Globe-Trotting Page-Turners

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Americans are buying travelogues and guidebooks like never before, says Walter Turney, manager of the Complete Traveller Bookstore in New York—even if they’re not using them to prepare for travel. The latest in escapist literature, these books “are very much like mysteries were 15 years ago,” he says.

Turney notes that “there’s a sense of humor and irony in much of the writing today, whereas the travel writers of the past were writing from a universalist point of view.” Indeed, Tim Cahill, who documents his globe-hopping in Pass the Butterworms (Vintage, 1998), and other “adventure travel” writers have little in common with the essayists of the past. Freya Stark immersed herself in the cultures of the Middle East for years in order to create her lyrical portaits of the area, some of which can be found in Oxford University Press’ Unsuitable for Ladies: An Anthology of Women Travellers, edited by Jane Robinson. Authors like Stark had the luxury of time and distance that modern technology obliterates: “They weren’t in constant touch with their editors via satellite,” syas Turney.

Tony Stucker, editor of Trips magazine, agrees that technology has changed travel and the way we write about it. But he says the end of the Cold War is also significant: “It wasn’t that long ago that a lot of places on the map were off-limits to Americans.” Now Rough Guides and Lonely Planet have produced a whole genre especially for those roads less traveled. Lonely Planet has even begun publishing travel narratives; Sean & David’s Drive Thru America, the second in a road trip series, will be out this spring.

GOING PLACES Trips magazine: (415) 431-5133 or www.tripsmag.com; Complete Traveller: (212) 685-9007; Lonely Planet: (800) 275-8555 or www.lonelyplanet.com.

SIX TRUTHS

Reclaiming power from those who abuse it often starts with telling the truth. And in "This Is How Authoritarians Get Defeated," MoJo's Monika Bauerlein unpacks six truths to remember during the homestretch of an election where democracy, truth, and decency are on the line.

Truth #1: The chaos is the point.

Truth #2: Team Reality is bigger than it seems.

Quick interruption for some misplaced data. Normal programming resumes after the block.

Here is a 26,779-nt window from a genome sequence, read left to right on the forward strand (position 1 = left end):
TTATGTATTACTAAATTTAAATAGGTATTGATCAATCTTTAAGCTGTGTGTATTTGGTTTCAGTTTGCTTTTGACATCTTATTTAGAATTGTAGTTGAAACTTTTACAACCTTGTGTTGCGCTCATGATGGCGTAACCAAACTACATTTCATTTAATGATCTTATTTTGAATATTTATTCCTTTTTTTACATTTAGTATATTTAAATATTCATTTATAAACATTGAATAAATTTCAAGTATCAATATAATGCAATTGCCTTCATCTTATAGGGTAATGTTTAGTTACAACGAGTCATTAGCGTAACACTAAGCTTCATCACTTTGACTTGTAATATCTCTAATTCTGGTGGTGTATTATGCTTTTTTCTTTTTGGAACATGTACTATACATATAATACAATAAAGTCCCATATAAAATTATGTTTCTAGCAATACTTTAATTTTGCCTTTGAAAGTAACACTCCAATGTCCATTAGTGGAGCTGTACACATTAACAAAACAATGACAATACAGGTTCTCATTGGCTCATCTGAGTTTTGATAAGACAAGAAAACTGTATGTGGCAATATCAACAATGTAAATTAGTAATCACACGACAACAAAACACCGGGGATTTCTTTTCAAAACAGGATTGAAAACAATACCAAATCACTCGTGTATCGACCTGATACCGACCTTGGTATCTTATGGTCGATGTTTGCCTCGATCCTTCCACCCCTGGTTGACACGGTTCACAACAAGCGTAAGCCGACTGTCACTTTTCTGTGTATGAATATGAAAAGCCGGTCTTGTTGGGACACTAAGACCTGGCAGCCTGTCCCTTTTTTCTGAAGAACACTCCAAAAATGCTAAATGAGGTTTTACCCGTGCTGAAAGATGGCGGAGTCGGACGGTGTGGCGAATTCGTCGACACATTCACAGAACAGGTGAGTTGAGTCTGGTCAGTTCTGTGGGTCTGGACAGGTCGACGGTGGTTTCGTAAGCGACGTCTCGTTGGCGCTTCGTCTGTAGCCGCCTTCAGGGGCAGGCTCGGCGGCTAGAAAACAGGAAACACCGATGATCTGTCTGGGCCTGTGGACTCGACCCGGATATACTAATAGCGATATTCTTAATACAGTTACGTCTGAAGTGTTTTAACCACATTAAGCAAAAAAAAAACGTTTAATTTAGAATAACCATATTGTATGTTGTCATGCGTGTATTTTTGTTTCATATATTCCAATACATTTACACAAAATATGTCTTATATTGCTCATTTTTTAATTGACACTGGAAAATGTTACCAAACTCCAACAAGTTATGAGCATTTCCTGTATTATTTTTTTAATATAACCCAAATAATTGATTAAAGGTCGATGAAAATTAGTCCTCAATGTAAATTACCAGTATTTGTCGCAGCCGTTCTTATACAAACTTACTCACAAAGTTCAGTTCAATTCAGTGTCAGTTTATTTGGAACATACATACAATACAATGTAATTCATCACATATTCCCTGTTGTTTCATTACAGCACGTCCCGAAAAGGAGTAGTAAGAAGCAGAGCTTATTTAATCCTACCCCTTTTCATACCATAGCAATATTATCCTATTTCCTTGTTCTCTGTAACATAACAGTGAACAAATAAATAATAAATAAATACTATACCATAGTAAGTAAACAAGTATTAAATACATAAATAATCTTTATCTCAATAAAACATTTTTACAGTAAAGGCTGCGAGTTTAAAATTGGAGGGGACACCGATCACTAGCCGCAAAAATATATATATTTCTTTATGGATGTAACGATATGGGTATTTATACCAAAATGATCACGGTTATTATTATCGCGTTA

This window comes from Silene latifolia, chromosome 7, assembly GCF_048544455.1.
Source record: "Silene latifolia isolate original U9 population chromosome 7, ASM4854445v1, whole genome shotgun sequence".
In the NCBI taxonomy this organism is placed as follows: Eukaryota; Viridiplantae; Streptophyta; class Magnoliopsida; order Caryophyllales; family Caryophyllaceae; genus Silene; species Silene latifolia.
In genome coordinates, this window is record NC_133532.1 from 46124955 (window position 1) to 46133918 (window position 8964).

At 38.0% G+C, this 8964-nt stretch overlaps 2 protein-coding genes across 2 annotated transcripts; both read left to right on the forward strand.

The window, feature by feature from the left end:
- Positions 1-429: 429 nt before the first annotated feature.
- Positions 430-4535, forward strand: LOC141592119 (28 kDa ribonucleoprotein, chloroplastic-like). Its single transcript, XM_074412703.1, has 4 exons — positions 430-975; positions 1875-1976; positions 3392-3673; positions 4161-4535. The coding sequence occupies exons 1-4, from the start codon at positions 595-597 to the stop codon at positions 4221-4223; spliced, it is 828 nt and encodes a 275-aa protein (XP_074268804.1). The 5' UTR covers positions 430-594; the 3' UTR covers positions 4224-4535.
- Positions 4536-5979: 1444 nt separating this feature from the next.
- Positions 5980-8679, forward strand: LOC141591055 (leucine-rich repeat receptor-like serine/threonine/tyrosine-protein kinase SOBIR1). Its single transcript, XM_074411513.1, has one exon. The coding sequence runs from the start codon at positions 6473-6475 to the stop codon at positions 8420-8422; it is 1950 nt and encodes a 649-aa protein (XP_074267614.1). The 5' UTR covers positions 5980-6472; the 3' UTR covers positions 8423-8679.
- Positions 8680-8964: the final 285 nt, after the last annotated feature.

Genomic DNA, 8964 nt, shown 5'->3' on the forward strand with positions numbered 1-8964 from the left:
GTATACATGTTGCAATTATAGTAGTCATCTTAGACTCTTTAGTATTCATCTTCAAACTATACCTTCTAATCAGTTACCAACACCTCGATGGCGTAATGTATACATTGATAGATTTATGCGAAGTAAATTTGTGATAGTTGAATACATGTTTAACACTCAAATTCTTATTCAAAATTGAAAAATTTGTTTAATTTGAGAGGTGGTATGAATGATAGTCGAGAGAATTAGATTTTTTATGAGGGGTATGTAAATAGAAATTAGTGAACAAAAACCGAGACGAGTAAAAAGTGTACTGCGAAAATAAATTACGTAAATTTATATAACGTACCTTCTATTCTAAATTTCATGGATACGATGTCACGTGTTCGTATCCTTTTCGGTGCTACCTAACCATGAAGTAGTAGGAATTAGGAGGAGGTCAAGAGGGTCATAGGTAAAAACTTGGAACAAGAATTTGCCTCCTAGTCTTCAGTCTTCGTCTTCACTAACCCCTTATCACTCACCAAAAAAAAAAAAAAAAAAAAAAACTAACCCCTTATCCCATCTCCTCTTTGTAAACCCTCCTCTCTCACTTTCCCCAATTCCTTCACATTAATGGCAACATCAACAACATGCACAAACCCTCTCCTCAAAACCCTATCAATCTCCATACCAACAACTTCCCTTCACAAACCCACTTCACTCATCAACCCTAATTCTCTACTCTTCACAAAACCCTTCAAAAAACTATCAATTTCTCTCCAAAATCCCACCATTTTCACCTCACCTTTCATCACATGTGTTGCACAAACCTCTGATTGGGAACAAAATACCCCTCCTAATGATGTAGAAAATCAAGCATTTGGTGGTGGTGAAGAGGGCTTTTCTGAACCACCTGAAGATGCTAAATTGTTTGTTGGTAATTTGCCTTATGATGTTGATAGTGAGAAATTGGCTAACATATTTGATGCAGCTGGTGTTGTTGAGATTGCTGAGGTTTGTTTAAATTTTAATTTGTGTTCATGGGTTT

Truth #3: Facebook owns this.

Truth #4: When we go to work, we're in the fight.

Truth #5: It's about minority rule.

Truth #6: The only thing that can save us is…us.

Please take a moment to see how all these truths add up, because what happens in the weeks and months ahead will reverberate for at least a generation and we better be prepared.

And if you think journalism like Mother Jones'—that calls it like it is, that will never acquiesce to power, that looks where others don't—can help guide us through this historic, high-stakes moment, and you're able to right now, please help us reach our $350,000 goal by October 31 with a donation today. It's all hands on deck for democracy.

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SIX TRUTHS

Reclaiming power from those who abuse it often starts with telling the truth. And in "This Is How Authoritarians Get Defeated," MoJo's Monika Bauerlein unpacks six truths to remember during the homestretch of an election where democracy, truth, and decency are on the line.

Truth #1: The chaos is the point.

Truth #2: Team Reality is bigger than it seems.

Truth #3: Facebook owns this.

Truth #4: When we go to work, we're in the fight.

Truth #5: It's about minority rule.

Truth #6: The only thing that can save us is…us.

Please take a moment to see how all these truths add up, because what happens in the weeks and months ahead will reverberate for at least a generation and we better be prepared.

And if you think journalism like Mother Jones'—that calls it like it is, that will never acquiesce to power, that looks where others don't—can help guide us through this historic, high-stakes moment, and you're able to right now, please help us reach our $350,000 goal by October 31 with a donation today. It's all hands on deck for democracy.

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